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This report is taken from PN Review 52, Volume 13 Number 2, November - December 1986.

Letter from New York J.D. McClatchy
Adrienne Rich read here last month, at The Poetry Center of the 92nd Street YMHA. It was a rare New York appearance, and her first on the Y stage in eleven years. The hall was thronged with hundreds of admirers; their applause, before and after the reading, was fervent. Flowers were brought. When, later, she walked through a reception room, the crowd parted and clapped - not for a poet or even a celebrity, but for a figurehead. Rich herself was a frail, modest but determined presence in the midst of all this. On stage, she wore running shoes and walked with a lucite cane. A small woman, she peeped over the podium, and read in a clear, strong voice, with a trace of a drawl, poems from her book, Your Native Land, Your Life, just published by Norton.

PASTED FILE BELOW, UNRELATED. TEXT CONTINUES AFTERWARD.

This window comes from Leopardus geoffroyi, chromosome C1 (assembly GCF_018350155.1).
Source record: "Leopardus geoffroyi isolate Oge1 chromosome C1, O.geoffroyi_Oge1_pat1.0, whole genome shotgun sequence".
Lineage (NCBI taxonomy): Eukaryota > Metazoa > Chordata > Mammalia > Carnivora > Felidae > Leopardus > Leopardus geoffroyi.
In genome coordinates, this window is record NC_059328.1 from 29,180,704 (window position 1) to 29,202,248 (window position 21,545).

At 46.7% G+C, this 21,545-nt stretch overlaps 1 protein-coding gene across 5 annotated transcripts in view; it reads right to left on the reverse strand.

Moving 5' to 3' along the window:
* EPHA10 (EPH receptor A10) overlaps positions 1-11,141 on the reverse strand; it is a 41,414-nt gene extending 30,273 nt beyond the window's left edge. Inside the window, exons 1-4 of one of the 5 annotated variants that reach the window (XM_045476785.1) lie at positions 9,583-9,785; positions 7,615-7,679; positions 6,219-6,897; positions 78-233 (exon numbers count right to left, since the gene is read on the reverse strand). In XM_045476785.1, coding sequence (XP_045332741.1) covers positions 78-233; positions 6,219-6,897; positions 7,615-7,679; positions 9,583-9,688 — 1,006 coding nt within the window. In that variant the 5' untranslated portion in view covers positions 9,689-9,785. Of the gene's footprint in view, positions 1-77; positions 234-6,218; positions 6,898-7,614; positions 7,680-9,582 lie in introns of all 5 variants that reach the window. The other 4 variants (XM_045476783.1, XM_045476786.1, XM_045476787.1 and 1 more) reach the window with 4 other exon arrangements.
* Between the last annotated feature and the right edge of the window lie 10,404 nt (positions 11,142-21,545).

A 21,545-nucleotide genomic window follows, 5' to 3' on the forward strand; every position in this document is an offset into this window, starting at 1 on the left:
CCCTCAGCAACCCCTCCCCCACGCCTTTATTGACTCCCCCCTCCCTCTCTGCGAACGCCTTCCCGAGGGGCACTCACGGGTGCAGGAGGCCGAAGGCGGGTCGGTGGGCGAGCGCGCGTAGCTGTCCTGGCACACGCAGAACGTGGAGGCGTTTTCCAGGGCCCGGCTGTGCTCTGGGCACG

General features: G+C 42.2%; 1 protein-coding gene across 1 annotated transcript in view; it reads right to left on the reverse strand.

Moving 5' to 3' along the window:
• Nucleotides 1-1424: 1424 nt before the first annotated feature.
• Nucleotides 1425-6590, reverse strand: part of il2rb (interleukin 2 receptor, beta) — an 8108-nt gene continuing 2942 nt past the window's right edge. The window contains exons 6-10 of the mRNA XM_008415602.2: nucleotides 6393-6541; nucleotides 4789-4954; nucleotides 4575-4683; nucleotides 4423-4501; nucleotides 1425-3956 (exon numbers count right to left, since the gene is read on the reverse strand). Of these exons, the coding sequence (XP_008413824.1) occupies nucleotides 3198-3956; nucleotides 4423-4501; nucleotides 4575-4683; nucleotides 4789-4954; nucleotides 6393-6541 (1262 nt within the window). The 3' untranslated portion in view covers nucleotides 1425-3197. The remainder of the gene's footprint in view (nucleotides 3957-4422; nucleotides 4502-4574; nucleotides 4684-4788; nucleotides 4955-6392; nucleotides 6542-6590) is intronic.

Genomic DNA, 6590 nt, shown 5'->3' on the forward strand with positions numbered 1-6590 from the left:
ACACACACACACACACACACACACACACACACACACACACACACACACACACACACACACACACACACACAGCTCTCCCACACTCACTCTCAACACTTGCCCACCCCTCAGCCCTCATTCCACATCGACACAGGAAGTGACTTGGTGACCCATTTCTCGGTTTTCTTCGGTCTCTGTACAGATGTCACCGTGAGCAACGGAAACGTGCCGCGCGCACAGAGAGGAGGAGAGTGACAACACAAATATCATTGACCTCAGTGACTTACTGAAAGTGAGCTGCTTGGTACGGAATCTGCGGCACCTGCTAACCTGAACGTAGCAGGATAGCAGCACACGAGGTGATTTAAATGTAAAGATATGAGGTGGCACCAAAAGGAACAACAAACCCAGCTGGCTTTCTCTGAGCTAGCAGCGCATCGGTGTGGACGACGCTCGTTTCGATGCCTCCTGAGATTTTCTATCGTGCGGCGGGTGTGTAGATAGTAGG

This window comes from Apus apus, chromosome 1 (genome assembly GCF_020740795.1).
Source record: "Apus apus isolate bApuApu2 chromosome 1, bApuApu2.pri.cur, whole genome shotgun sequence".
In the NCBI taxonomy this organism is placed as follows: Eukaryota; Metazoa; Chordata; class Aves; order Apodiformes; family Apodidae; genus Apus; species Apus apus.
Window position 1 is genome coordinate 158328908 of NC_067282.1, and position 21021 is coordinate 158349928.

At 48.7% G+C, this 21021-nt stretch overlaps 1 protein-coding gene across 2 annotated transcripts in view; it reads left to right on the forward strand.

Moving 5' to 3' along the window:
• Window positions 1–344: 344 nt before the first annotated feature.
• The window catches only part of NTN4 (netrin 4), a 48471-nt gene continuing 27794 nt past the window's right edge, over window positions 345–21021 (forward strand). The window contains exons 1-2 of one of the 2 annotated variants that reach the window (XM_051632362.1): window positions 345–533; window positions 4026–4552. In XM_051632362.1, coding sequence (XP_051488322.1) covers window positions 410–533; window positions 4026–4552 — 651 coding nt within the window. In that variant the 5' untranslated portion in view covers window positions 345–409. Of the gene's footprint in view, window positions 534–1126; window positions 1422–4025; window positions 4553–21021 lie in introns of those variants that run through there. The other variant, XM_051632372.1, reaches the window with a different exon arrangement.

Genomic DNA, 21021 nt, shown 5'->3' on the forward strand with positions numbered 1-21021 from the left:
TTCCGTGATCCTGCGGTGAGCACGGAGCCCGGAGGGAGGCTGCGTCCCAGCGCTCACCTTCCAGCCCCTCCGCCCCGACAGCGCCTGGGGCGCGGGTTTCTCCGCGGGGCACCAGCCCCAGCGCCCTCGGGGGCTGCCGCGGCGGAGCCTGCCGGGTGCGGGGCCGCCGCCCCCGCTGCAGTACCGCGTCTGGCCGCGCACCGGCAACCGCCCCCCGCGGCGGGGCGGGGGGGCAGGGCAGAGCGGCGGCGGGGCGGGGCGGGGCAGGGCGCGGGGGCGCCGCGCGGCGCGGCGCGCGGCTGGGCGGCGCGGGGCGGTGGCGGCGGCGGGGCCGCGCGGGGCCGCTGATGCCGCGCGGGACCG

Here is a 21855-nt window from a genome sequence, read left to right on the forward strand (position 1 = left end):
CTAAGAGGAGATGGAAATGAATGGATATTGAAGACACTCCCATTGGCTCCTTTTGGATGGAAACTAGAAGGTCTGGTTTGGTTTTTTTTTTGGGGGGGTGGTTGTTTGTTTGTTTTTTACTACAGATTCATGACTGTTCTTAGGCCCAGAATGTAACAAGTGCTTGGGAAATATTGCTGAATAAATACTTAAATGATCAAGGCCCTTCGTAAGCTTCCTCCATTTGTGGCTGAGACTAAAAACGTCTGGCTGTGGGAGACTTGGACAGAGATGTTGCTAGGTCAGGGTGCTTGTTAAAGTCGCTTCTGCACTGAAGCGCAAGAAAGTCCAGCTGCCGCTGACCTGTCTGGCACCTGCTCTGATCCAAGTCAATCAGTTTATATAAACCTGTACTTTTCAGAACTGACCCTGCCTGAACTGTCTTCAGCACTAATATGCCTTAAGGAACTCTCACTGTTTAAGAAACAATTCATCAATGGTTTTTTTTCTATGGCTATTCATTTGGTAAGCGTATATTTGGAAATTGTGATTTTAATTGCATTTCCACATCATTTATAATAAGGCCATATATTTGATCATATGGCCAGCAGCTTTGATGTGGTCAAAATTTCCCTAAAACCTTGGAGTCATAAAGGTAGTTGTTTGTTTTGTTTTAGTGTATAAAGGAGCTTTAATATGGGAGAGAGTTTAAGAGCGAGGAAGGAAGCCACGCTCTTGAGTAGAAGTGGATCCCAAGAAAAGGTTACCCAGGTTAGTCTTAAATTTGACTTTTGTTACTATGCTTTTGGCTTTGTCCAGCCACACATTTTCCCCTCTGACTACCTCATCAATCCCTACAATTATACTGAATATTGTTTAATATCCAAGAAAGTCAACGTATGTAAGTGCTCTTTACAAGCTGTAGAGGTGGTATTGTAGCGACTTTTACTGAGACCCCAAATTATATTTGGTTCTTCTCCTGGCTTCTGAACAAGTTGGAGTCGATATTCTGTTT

The latest issue of Parnassus: Poetry in Review is a hefty 616-page 'Celebration of Women and Poetry'. In his preface, the editor Herbert Leibowitz echoes what a lot of people have been saying: 'The most remarkable event in American poetry of the last fifteen years has been the eruption of Vesuvius: the emergence of talented women poets in unprecedented numbers.' Other critics have made grander claims. In a recent essay in The New York Times Book Review, entitled 'American Poetry, Now Shaped by Women', Alicia Ostriker notes the way in which poetry by women has come into the consciousness and curriculum of the nation's readers, and that as a result ...

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